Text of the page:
Saturday, December 21, 2019

Cats & Dogs: CATS and TOGO

Cats is questionable on every level you can imagine: narrative, musical, aesthetic, anatomical. Only a movie so convinced of its tony, glossy, respectable, good-taste nature could fail on all counts so completely. It’s some kind of amazing. Those who set out to make a midnight movie inexplicable on purpose will be jealous, standing in awe for a true blue unintended wild pitch, a cracked cult classic in the making. I’m almost glad it exists for no reason but that there’s nothing else like it. It’s boring and fascinating, confusing and striking in equal measure. If it was an obscurity dug up decades hence — think bonkers musical movies past like The Apple and so forth — we might be better prepared to take its sheer unlikely collection of bad decisions as quaint eccentricity rather than an assault on our senses. It’s both, of course.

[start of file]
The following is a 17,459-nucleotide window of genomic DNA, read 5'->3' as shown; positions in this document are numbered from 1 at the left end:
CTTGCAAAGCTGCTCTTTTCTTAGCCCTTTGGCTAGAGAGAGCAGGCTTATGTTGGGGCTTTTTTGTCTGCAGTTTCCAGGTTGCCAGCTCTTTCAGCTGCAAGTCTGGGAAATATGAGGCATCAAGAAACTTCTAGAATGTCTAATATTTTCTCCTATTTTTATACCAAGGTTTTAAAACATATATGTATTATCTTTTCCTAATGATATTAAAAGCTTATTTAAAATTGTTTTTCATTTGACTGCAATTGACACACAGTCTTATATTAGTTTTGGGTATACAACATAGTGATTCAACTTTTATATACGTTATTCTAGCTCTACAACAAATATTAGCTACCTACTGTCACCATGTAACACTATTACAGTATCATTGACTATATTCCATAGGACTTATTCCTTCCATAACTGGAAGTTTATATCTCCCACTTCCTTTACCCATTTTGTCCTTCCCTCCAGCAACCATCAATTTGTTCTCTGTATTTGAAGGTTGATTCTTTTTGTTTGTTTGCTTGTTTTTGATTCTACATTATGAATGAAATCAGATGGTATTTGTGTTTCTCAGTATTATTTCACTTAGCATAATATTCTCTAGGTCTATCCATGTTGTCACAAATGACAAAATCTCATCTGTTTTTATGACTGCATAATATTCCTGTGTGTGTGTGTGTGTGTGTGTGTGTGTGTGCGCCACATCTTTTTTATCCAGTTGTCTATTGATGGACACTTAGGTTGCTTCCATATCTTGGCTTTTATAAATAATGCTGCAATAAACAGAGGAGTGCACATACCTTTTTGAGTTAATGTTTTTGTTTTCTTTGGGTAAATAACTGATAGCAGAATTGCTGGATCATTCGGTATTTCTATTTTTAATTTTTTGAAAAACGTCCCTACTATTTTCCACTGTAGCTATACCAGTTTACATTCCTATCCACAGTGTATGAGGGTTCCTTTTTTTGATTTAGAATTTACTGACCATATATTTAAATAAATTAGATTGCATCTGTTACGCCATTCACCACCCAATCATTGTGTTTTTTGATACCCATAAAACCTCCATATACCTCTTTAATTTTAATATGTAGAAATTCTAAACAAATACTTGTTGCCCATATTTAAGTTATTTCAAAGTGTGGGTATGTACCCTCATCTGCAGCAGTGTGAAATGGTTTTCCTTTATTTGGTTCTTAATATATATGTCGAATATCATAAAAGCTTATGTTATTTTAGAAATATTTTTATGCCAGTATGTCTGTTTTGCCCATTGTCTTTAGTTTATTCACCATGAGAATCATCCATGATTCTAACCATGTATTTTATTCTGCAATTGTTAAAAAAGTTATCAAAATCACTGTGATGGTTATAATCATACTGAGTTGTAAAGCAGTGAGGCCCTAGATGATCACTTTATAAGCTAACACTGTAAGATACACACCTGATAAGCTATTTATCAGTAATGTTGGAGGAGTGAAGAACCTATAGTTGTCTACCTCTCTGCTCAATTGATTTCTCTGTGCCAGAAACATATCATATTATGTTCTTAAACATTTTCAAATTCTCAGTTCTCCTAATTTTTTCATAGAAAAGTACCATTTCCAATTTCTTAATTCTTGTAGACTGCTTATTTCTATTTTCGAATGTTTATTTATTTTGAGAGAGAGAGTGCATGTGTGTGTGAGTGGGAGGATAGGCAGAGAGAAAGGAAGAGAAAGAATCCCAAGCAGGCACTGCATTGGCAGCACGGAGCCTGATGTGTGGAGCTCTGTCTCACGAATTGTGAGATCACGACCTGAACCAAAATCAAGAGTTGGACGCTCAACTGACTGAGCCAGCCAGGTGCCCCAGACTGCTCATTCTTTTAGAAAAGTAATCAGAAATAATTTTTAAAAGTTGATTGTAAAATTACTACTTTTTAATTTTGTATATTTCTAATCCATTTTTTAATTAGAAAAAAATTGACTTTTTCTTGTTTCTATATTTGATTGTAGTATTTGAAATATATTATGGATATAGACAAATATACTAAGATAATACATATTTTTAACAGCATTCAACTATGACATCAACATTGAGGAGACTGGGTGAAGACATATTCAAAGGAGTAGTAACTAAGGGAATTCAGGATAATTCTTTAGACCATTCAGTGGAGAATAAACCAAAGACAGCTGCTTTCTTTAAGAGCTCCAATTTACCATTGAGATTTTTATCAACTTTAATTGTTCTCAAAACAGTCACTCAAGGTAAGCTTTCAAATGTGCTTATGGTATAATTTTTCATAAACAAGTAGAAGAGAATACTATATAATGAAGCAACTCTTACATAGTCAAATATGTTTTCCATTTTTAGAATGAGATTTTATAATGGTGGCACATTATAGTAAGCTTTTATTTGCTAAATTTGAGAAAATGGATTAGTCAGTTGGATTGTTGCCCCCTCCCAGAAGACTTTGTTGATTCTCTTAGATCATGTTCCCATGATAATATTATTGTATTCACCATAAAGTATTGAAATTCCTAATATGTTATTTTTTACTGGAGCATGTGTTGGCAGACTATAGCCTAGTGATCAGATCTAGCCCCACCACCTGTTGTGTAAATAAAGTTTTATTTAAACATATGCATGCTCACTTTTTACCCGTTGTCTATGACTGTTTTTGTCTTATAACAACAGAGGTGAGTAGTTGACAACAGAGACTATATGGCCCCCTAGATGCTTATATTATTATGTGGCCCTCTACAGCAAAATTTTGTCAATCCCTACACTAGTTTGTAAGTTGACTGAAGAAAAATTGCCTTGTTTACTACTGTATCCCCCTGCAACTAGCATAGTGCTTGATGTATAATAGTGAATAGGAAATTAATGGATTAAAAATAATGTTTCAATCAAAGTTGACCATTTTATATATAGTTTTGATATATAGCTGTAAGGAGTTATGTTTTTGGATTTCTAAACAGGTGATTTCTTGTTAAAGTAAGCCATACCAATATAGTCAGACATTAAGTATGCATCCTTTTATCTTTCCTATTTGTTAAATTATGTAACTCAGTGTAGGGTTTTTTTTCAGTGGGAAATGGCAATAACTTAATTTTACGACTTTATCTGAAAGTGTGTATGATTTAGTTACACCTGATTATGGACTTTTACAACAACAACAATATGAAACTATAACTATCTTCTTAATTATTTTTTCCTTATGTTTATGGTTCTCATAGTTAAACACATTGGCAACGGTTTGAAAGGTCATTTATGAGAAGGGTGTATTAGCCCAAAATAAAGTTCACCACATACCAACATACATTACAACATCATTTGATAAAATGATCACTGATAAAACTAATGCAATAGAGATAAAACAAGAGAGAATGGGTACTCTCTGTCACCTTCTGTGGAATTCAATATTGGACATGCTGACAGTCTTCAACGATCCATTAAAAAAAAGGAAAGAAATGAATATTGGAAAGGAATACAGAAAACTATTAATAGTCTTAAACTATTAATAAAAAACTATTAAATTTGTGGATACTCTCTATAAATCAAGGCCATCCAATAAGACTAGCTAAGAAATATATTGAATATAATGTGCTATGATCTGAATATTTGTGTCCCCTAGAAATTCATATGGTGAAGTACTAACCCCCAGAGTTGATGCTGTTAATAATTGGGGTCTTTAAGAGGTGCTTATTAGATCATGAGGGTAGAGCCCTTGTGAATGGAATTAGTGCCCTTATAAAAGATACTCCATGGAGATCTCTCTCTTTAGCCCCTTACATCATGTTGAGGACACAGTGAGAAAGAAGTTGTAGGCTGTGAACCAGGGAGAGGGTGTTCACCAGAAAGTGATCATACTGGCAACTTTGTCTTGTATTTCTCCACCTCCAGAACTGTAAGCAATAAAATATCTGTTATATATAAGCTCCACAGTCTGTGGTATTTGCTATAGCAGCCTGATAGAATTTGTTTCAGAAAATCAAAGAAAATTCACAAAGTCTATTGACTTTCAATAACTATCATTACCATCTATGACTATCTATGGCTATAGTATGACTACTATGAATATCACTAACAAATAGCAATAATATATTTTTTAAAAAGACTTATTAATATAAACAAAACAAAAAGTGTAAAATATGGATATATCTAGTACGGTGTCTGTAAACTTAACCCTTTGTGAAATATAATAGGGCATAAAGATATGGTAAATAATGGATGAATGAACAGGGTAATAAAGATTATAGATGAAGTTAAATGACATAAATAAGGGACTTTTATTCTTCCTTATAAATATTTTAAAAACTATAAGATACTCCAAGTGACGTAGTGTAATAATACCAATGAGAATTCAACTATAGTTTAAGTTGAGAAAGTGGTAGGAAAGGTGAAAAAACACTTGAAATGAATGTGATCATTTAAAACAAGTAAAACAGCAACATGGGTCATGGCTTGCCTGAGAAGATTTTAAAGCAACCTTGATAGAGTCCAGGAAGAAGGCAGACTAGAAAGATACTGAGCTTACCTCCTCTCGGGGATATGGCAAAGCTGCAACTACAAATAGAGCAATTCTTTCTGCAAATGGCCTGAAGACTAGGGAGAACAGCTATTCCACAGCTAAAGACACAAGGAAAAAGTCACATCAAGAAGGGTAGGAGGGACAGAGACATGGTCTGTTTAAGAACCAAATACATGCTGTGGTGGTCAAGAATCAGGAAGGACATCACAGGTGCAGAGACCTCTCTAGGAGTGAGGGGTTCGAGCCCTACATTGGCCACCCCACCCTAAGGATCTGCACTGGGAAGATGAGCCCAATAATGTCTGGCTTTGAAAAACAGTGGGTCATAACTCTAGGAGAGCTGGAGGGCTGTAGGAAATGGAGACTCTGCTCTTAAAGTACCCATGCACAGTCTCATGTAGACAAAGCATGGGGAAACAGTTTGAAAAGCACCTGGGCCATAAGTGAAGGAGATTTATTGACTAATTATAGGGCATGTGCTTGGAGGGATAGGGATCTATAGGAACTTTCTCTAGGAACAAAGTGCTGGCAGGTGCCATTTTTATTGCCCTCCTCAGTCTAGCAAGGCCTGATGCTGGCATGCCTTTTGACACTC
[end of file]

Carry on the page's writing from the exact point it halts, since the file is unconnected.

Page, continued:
Built from one of Andrew Lloyd Webber’s most dubious musicals to begin with, the picture matches the stage version’s patchy story and sluggish pace. It’s about a group of cats milling about on the night of their yearly ritual in which their pseudo-supernatural queen (Judi Dench, so good she’s believable) chooses one lucky cat to die and be reincarnated. While they await her decision, one cat at a time steps forward and performs a little song and dance introducing their name and some quality they posses. There’s an abandoned young cat (ballerina Francesca Hayward). There’s a cat that lays around all day (Rebel Wilson), one that eats garbage (James Corden), another that likes milk (Jason Derulo) — all normal cat behavior. Then there’s a cat that rides on a train (tap dancer Steven McRae), and one that sits in a theatre (Ian McKellen). Fair enough. Then there’s a cat that’s a magician (Laurie Davidson) and a cat that’s some sort of evil sorcerer (Idris Elba) with a slinky henchwoman (Taylor Swift). The lonely old cat (Jennifer Hudson) is the best, because she gets to sing the musical’s one good song — “Memory,” the only one anyone unfamiliar with the stage production has heard going in. That’s the full extent of the movie, a weird shapeless thing faithful to its oddball roots. And yet what elevates it — or lowers it, your milage varying — is every cinematic decision that compounds disbelief by the second. Director Tom Hooper, of The King’s Speech and the excellent musical Les Miserables, demonstrates powers of mad erratic imagination his earlier, safer prestige projects have heretofore shown little inclination toward.